• That brings us to what his conversion was. Many Christians believe St. Paul’s conversion is like most conversions we know of, from an immoral to a moral life. But that wasn’t Saul’s conversion at all. His was from a false notion of a holy life to a true notion. He was a zealous follower of God. He had come down from Turkey to Jerusalem to study at the feet of the greatest rabbi of the age, Gamaliel. As a young man, he had such zeal to keep the community of Israel together that he made it his mission to try to stomp out the heretical sect that was dividing Judaism and blasphemously claiming that a carpenter from Nazareth not only was the Messiah, but the Son of God and would destroy the holy Temple. That’s why he was hunting Christians down. In the persecution of the Church, he was the furthest thing, for example, from Herod, who hunted down the baby Jesus in order to preserve his own privileges. Paul’s conversion was, rather, from a false notion that we are saved by our external adhesion to all the prescriptions of the Mosaic Law, to the true one that we are saved by grace through faith in Jesus Christ. We are saved by Christ’s work, not our own. The culmination of the saving life of faith he wrote about in his letter to the Galatians when he said, “I have been crucified with Christ and the life I now live I live by faith in the Son of God who loved me and gave himself up for me” (Gal 2:20). The true notion of holiness is to die to ourselves so that the Risen Christ truly can live within us, reign within us, sanctify and save us and make us his instruments to co-redeem the world. Holiness is union with God. Since we are saved by grace, and grace is not a thing but a participation as a creature in the life of the Creator, Christian conversion must be continual, because it’s based on a continued encounter with the Lord, as he seeks in us to form us more and more in his image with our free fiat. In St. Paul’s life we see that conversion was not a one-time thing but a continuous reality as he continued to grow in the Gospel that he was fearlessly and faithfully proclaiming.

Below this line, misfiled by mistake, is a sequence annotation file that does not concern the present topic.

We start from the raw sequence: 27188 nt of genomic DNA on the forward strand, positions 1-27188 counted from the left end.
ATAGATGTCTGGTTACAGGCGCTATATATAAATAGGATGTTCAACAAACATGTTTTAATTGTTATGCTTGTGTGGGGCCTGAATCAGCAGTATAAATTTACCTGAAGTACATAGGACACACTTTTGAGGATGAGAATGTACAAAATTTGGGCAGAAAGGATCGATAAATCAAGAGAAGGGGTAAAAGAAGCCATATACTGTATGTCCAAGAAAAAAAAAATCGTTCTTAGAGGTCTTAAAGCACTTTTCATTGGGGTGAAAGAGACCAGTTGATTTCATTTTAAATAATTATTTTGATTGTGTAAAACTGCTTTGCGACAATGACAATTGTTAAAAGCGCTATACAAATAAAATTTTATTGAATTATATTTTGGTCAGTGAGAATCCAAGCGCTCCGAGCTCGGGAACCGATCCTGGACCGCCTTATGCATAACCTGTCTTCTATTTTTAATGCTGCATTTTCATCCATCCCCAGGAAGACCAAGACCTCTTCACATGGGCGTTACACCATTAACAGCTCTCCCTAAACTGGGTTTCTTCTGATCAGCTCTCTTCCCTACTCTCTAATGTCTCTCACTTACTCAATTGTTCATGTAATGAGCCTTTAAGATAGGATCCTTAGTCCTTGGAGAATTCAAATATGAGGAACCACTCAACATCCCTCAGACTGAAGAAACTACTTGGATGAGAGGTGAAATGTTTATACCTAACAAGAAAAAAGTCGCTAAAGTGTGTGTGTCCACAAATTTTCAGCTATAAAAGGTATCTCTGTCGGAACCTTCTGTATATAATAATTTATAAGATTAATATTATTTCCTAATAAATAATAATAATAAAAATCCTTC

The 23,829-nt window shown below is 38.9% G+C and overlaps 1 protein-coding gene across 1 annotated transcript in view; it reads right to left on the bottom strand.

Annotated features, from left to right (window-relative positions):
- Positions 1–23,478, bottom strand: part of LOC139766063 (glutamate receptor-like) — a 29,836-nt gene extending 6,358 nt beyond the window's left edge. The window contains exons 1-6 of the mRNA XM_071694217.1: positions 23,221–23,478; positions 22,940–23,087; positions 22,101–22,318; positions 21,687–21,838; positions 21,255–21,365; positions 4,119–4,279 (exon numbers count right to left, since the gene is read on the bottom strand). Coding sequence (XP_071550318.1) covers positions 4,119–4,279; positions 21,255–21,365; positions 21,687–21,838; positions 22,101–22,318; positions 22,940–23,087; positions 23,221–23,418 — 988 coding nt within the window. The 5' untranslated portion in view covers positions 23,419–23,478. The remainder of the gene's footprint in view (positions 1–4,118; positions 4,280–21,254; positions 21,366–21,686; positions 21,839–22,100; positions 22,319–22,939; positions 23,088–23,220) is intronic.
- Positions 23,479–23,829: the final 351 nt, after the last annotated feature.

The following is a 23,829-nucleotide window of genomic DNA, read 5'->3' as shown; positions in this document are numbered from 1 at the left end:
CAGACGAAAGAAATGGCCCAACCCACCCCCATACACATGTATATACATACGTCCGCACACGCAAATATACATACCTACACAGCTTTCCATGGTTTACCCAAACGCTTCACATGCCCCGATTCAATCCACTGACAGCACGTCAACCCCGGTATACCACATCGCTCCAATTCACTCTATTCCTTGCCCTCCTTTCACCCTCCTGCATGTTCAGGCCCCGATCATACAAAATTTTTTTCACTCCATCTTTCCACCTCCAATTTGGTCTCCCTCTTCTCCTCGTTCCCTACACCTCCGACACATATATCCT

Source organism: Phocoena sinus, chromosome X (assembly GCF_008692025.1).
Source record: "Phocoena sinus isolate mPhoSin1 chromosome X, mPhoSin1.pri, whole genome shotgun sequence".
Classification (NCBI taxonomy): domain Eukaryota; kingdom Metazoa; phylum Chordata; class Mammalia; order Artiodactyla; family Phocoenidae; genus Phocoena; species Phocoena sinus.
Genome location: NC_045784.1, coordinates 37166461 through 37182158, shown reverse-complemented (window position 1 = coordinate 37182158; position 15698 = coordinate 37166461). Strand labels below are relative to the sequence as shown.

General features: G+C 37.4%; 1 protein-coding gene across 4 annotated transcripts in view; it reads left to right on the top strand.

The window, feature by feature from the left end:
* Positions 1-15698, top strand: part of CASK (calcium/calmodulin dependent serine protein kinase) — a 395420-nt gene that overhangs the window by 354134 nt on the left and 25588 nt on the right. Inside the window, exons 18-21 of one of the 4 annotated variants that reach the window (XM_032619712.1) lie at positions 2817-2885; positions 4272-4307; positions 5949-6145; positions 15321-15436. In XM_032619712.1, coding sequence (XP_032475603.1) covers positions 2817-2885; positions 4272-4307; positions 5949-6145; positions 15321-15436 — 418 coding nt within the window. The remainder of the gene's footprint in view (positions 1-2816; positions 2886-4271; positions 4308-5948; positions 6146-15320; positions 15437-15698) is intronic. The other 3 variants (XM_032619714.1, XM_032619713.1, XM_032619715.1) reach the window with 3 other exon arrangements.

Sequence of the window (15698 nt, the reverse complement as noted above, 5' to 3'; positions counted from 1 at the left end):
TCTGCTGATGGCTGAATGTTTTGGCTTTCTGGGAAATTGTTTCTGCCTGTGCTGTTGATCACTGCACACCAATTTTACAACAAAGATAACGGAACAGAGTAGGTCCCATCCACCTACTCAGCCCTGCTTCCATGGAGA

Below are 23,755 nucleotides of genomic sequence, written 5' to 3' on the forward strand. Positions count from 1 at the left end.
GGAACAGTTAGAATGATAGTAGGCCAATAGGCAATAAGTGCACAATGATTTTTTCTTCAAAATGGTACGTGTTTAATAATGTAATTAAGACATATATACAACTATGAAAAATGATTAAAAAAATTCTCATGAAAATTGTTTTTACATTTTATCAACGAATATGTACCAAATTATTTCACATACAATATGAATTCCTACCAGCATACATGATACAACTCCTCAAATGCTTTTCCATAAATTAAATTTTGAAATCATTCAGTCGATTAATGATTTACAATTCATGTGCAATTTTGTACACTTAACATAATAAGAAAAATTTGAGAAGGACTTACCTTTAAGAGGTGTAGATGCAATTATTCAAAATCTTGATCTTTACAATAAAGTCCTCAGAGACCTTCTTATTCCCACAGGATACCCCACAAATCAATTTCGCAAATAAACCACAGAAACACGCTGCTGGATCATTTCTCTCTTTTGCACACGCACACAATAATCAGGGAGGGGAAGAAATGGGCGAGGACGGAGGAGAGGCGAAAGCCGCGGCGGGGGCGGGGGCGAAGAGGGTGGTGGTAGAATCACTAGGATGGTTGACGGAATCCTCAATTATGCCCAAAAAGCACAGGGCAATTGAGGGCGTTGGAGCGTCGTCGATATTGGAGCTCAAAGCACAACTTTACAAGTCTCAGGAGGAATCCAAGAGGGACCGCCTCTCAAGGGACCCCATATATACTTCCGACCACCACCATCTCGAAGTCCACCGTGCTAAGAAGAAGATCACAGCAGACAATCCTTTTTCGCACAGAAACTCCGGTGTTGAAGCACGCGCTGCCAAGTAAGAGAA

• St. Paul’s conversion brings us to consider our own . Many of us at daily Mass, thanks be to God, don’t have to convert from a wicked life of sin, debauchery, malevolence and sadism. But many of us, like our Christian brothers and sisters do need to convert from a defective notion of the Christian life. Many Christians are minimalists, coming to Mass “when we can,” praying when we’ve accomplished everything else that was really “important” to do and still have the energy, and keeping the commandments “as best we can” without being “fanatical” about never breaking them. Similarly, many of us are legalists, thinking that if we “pray, pay and obey,” that’s all the Lord asks. If we fast two days a year, don’t eat meat on the Fridays of Lent, avoid mortal sins, then we’re setting ourselves up for the eternal hall of faith. We can live a Christianity without a Cross, seeking the good life of pleasure, money, power and control, without minimally sacrificing ourselves or things for God and others. Others of us are gnostics, thinking that as long as we “know” the truth, then we don’t really have to live it. Others are “promethean semi-Pelagians,” to use Pope Francis’ terms, that, similar to St. Paul in his Pharisaical days, think that all that really matters is our own action. Others think they can live the faith all on their own, without the other members of the Christian community, without a real familial love of neighbor. Others think that all God wants of us is personal piety, without our imitating St. Paul in trying to spread the Gospel to all we know.